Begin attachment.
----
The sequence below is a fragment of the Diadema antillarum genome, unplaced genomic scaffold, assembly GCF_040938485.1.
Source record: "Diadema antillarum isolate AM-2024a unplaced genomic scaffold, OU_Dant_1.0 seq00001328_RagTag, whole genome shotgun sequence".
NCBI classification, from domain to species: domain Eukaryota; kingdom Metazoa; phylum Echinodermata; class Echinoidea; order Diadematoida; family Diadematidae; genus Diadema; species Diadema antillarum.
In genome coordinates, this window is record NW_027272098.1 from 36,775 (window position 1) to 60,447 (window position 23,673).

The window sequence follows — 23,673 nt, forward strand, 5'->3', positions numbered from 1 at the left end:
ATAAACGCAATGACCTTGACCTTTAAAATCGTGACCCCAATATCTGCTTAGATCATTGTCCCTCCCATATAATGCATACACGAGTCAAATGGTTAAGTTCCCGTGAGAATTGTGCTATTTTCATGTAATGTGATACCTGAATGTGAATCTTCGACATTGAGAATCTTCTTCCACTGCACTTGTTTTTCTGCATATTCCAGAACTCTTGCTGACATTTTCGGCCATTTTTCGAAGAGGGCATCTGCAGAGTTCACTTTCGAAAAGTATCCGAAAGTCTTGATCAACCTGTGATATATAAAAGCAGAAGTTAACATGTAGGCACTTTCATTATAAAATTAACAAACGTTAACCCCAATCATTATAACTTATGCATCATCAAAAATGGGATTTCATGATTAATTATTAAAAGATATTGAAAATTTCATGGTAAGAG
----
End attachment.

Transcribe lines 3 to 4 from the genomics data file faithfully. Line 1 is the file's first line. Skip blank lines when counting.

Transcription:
NCBI classification, from domain to species: domain Eukaryota; kingdom Metazoa; phylum Echinodermata; class Echinoidea; order Diadematoida; family Diadematidae; genus Diadema; species Diadema antillarum.
In genome coordinates, this window is record NW_027272098.1 from 36,775 (window position 1) to 60,447 (window position 23,673).